Essex County Council adult care budget 'serious problem'

An internal report has found "major" concerns with the way millions of pounds from the adult social care budget in Essex is being monitored.

A county council audit looked into personal budgets where about £30m was paid directly to elderly and disabled people.

The money is used for things such as paying carers or buying equipment.

In 15% of cases, the signed agreements between the council and recipients could not be found.

Figures show 8,792 people in Essex received personal budgets and, of these, 2,941 had a share of about £30m paid directly into a bank account.

Up to 400 of these direct-payment agreements could not be found.

'Improving'
Barry O'Connell

Start Quote

Essex County Council pays the money directly into a bank account. It's really empowering. It's like being a chef and being able to go out and buy the ingredients yourself rather than someone putting a box in front of you and half of the ingredients not being there. You can imagine the difference in how you feel. It's like 'wow, I'm in control'”

End Quote Barry O'Connell, direct payment recipient from Little Clacton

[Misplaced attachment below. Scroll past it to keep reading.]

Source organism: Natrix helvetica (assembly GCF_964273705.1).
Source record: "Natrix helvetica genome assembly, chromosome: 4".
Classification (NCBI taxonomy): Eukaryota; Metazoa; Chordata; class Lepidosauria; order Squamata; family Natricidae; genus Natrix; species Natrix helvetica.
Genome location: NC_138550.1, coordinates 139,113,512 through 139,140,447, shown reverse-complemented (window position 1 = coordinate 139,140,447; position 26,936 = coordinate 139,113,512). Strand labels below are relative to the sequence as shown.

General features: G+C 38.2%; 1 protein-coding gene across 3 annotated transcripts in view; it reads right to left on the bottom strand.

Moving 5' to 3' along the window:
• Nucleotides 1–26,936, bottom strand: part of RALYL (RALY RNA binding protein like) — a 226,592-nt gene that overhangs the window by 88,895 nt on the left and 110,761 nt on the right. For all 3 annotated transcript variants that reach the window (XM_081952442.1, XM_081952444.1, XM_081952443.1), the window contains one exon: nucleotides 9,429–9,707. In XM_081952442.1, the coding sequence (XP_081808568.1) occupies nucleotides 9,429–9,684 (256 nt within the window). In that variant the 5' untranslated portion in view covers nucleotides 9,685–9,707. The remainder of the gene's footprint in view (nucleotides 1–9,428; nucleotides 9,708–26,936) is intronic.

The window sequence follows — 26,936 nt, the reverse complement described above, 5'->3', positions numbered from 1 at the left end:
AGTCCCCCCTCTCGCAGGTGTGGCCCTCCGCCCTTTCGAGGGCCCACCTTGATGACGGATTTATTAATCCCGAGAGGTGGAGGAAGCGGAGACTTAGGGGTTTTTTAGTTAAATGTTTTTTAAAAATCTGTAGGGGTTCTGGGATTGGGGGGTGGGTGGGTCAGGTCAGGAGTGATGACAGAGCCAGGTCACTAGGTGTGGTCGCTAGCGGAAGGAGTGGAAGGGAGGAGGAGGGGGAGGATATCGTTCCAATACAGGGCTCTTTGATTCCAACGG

Theresa Higgins, an opposition Liberal Democrat councillor at Essex County Council, said: "This is a serious problem, because it's taxpayers' money.

"It's important the monitoring is put in place, and the proof of the pudding will be when we get the next report."

John Aldridge, the Conservative cabinet member for adult social, said the situation was improving.

"I think we've made tremendous strides and made major in-roads into these outstanding issues," he said.

"Contracts have been delivered to all the individuals, and they've even been revised to take account of the recommendations of the audit committee and the scrutiny board.

"That will all be completed by the end of this month, and I hope all the monitoring of those outstanding issues is up to scratch by the end of September."

'Lack of documentation

Meanwhile, money that had been over-paid by the council, or misspent by service users, was not being recovered.

The report also found problems with how council staff are monitoring the way money is spent.

In many cases staff were keeping records incorrectly and auditors found that their work was not being reviewed by managers.

Similar problems were identified by an earlier audit in June 2011, which has been seen by the BBC.

It found there was a lack of any documentation to show that financial monitoring had been carried out by council staff.

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